Which way on Afghanistan?

By Vision Reporter

Added 8th October 2001 03:00 AM

The method used in Iraq would be a quick solution but it would be wrong

By Gwynne Dyer WHO would have guessed that almost a month after the devastating terrorist attacks in New York and Washington, not one American soldier anywhere in the world would have pushed a button or pulled a trigger in retaliation? The patience and maturity of the American public is as remarkable as the transformation of the Bush administration from a unilateralist, almost isolationist clique to methodical, almost plodding coalition-builders. The problem with the minimalist strategy is that while it would keep US casualties down to a minimum, it would probably kill lots of innocent Afghans with bombs and missiles, and it certainly wouldn’t destroy the al-Qaeda organisation. It might not even get Osama bin Laden. It is what any US administration would have done in the late 80s or 90s, when the public was totally allergic to American military casualties, but public opinion may be more tolerant of military casualties in the wake of the thousands of American civilian dead. If Americans will now support a truly serious response and accept the resultant loss of American soldiers’ lives, then why not do the job right? That would involve invading Afghanistan, overthrowing the Taleban regime, imposing a relatively sane and respectable government of non-fanatical Afghans in its place, and then deluging the country with food and aid so that the new regime survives. With a friendly government in Kabul, friendly troops on the ground and good local intelligence, the US could track down and dismantle the whole bin Laden organisation in Afghanistan — provided, of course, that it didn’t get bogged down in a long guerilla war instead. An invasion would get the job done, if it succeeded, whereas nothing else really will, but the risks feel so big (especially given the dismal history of previous invasions of Afghanistan) that most American military planners favour the more limited option. It is the political side of the house, as usual, that is tempted by the more extreme option. The politicians will be blamed by the public if the operation doesn’t actually destroy bin Laden’s organisation, whereas it is the generals who will carry the can if an invasion of Afghanistan turns into a new Vietnam. But beyond merely selfish motives, who is right — and who will win? The right answer, in terms of capturing or killing bin Laden, destroying his organisation, and satisfying the American public, is undoubtedly invasion. If those are the results you want, then these are the actions you must take, at whatever cost. And the cost would not necessarily be too great, since Afghanistan has never been a difficult country to invade. It is much more difficult to hold, as both the British and the Soviets learned to their cost, but with the right policies there would not have to be a long guerilla resistance. The Taleban are very unpopular with most Afghans, and this time there would be no outside powers stimulating and subsidising a guerilla resistance to the occupation. Put in the equivalent of a Marshall Plan to rebuild a country that has been shattered by 22 years of war, and you could even have a success story on your hands. But this is not likely to happen, because the instinct of the US military is always to minimise the risks to its own position and reputation. The compromise that is being proposed in Washington, therefore, is to overthrow the Taleban, but without involving```` American ground troops in any large way. Just hire the thugs of the Northern Alliance, the losing side in the civil war that was almost over, and give them enough money and guns to do the job for you. They would then kill, rape and rob their way back into power, with the assistance of US air power used in the customary lavish way. Tens of thousands of innocent Afghans would be killed and Muslim opinion elsewhere would be outraged, but the new regime, once it got power, would collaborate (after a fashion) in the US search for bin Laden and company. It would be a classic imperial solution: get foreigners to do the dying for you, and accept a rather muddy outcome in terms of results. But it would also be the wrong thing to do. “Even women can fight through computers and airplanes,” said Mullah Muhammad Omar, the Taleban leader, last Thursday. “If (the Americans) are men, let them come to the Afghan battlefield to see who the Afghans are.” And though the mullah’s sentiments are not even remotely correct politically, his advice is good. If the United States is serious about this, then it should do it the hard way. Gwynne Dyer is a London-based independent journalist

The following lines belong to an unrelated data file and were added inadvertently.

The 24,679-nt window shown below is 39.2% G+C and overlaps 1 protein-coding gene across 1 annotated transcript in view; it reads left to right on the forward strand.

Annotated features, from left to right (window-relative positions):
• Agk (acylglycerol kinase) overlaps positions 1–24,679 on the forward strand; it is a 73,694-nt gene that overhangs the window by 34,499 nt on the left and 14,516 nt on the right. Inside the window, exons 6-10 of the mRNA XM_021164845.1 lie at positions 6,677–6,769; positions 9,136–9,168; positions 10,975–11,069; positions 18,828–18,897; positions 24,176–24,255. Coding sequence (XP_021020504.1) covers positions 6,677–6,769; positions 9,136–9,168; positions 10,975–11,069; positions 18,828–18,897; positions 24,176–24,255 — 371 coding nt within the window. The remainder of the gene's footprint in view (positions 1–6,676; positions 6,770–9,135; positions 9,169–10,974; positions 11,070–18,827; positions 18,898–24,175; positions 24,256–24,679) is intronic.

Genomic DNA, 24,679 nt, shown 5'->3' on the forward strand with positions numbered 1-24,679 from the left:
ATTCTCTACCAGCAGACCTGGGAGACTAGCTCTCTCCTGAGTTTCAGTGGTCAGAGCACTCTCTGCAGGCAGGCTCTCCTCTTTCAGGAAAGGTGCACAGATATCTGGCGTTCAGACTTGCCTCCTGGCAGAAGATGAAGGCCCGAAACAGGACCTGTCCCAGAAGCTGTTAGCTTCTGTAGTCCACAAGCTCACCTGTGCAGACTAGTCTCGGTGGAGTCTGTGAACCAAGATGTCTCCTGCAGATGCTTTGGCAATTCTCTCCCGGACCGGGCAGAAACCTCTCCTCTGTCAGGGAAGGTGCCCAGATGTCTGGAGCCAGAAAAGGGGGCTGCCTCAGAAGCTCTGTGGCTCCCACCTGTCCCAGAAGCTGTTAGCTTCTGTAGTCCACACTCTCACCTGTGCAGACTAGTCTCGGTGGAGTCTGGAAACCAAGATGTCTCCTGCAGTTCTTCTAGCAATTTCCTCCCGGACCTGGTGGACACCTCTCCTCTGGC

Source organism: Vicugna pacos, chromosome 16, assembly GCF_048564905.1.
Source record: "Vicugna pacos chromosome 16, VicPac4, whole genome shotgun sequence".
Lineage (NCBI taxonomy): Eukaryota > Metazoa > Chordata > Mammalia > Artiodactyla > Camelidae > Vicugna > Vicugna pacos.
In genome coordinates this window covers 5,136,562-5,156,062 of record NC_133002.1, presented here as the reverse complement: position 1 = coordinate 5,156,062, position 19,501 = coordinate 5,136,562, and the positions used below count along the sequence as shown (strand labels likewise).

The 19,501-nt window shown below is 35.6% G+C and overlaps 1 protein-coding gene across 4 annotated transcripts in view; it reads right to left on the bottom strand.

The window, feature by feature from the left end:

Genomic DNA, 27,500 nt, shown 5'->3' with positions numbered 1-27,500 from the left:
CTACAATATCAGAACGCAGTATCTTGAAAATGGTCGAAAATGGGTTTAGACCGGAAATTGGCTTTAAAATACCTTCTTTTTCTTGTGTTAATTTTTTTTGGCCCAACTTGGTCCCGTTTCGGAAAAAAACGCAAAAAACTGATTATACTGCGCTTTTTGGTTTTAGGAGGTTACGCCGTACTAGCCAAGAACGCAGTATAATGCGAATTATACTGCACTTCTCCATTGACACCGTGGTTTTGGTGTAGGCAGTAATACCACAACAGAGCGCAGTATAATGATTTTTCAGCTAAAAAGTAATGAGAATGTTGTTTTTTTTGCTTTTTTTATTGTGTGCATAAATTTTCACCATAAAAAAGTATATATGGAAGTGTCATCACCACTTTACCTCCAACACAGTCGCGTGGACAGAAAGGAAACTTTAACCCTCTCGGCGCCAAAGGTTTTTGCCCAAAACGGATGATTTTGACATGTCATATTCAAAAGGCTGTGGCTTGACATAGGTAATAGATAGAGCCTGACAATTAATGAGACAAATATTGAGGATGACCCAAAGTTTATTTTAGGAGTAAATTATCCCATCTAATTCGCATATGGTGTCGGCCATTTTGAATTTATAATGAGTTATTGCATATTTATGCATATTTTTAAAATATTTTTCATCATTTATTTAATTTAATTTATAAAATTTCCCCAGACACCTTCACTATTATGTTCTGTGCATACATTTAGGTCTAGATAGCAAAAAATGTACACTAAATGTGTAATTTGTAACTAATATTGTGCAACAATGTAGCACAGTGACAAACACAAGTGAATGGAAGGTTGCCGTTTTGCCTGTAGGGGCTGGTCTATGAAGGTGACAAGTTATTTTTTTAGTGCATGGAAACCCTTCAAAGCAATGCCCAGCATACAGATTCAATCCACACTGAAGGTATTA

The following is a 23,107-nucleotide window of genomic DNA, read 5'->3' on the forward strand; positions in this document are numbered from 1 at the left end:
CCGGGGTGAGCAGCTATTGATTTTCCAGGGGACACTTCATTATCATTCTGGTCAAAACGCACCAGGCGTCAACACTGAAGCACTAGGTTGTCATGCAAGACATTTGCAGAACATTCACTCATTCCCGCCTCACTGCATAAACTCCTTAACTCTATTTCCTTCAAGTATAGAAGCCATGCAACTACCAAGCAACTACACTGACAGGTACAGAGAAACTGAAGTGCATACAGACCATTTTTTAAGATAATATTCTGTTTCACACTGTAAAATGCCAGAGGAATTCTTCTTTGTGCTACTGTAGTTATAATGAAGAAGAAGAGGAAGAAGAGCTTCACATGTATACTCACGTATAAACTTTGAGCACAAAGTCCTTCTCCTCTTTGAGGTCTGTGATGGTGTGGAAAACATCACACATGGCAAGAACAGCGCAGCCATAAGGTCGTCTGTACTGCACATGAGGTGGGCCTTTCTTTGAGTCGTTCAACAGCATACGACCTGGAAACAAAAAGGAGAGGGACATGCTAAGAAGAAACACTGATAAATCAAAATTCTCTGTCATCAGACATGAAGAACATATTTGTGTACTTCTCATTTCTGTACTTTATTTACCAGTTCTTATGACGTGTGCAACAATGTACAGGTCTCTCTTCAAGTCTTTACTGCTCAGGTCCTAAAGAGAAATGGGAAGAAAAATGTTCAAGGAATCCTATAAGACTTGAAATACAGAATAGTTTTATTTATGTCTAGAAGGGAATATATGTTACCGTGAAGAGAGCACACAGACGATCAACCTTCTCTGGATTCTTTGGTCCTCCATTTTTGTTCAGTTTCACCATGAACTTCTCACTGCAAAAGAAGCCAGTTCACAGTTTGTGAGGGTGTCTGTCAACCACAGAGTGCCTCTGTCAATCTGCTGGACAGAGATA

Which way on Afghanistan?

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